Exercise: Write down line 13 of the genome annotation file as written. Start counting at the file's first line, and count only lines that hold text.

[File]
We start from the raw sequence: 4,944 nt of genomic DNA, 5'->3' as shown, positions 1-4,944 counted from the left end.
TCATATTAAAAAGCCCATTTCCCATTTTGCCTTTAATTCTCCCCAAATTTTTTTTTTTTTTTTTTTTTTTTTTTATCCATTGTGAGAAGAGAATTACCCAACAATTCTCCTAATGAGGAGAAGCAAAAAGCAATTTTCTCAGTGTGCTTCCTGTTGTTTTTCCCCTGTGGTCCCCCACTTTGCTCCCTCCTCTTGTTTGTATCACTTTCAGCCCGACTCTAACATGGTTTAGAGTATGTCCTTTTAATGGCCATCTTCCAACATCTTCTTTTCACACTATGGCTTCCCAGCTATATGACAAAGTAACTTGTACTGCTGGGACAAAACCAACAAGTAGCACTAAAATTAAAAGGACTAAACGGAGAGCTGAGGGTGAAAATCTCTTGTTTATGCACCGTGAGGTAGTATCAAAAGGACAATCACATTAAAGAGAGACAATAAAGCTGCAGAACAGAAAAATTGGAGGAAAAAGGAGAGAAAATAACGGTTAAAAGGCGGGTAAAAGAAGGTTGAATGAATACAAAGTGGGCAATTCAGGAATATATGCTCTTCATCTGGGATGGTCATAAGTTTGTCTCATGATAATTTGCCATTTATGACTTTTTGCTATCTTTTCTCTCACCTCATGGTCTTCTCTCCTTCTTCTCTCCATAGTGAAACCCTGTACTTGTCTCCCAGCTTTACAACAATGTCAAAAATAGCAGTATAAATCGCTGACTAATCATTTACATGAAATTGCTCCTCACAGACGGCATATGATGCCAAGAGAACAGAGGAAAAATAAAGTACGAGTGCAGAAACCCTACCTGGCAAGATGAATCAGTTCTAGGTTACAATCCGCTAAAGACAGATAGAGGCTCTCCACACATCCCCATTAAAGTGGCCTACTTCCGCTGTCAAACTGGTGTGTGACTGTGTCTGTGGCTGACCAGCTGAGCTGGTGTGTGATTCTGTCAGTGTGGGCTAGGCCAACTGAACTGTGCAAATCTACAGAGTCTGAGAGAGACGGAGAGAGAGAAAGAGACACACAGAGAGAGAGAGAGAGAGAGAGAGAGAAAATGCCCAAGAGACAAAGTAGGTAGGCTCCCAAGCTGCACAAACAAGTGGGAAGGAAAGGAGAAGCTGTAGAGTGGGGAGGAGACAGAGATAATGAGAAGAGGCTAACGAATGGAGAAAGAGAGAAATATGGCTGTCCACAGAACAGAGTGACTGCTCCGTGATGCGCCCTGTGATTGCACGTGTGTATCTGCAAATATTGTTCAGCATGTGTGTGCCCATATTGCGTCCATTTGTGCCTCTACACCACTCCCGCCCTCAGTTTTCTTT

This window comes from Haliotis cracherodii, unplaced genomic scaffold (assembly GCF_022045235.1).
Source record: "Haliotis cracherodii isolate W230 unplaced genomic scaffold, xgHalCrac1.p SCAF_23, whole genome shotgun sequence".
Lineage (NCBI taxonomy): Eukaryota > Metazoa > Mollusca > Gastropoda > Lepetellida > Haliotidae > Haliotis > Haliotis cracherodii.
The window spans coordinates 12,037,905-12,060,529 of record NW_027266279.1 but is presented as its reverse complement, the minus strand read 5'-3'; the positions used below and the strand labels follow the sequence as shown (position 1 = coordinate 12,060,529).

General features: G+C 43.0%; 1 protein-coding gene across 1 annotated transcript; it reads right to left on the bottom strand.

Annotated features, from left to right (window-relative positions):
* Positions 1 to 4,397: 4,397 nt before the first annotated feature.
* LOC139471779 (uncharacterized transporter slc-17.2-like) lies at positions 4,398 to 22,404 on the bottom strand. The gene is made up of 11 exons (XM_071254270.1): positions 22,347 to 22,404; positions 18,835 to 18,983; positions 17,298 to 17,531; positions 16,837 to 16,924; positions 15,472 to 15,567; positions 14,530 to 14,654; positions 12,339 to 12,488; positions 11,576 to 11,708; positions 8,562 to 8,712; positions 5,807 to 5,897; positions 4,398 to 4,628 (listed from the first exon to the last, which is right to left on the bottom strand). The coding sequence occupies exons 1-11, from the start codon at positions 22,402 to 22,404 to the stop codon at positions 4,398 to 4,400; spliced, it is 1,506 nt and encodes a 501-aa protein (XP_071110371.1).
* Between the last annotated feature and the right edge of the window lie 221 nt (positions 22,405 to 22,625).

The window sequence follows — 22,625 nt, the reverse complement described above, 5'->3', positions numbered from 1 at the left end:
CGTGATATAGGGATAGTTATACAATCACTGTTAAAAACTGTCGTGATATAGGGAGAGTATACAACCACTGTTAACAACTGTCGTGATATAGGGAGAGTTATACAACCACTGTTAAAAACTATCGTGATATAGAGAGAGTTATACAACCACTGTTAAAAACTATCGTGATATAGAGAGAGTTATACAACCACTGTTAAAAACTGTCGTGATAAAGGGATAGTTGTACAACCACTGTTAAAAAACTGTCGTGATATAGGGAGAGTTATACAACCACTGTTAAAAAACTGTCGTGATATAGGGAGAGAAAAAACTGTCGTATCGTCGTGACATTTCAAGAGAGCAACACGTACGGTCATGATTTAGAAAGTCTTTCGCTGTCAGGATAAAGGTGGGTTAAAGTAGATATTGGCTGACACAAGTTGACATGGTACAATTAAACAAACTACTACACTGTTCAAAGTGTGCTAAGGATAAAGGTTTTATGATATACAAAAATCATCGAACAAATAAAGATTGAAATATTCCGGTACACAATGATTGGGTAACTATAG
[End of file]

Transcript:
CGTGATATAGGGATAGTTATACAATCACTGTTAAAAACTGTCGTGATATAGGGAGAGTATACAACCACTGTTAACAACTGTCGTGATATAGGGAGAGTTATACAACCACTGTTAAAAACTATCGTGATATAGAGAGAGTTATACAACCACTGTTAAAAACTATCGTGATATAGAGAGAGTTATACAACCACTGTTAAAAACTGTCGTGATAAAGGGATAGTTGTACAACCACTGTTAAAAAACTGTCGTGATATAGGGAGAGTTATACAACCACTGTTAAAAAACTGTCGTGATATAGGGAGAGAAAAAACTGTCGTATCGTCGTGACATTTCAAGAGAGCAACACGTACGGTCATGATTTAGAAAGTCTTTCGCTGTCAGGATAAAGGTGGGTTAAAGTAGATATTGGCTGACACAAGTTGACATGGTACAATTAAACAAACTACTACACTGTTCAAAGTGTGCTAAGGATAAAGGTTTTATGATATACAAAAATCATCGAACAAATAAAGATTGAAATATTCCGGTACACAATGATTGGGTAACTATAG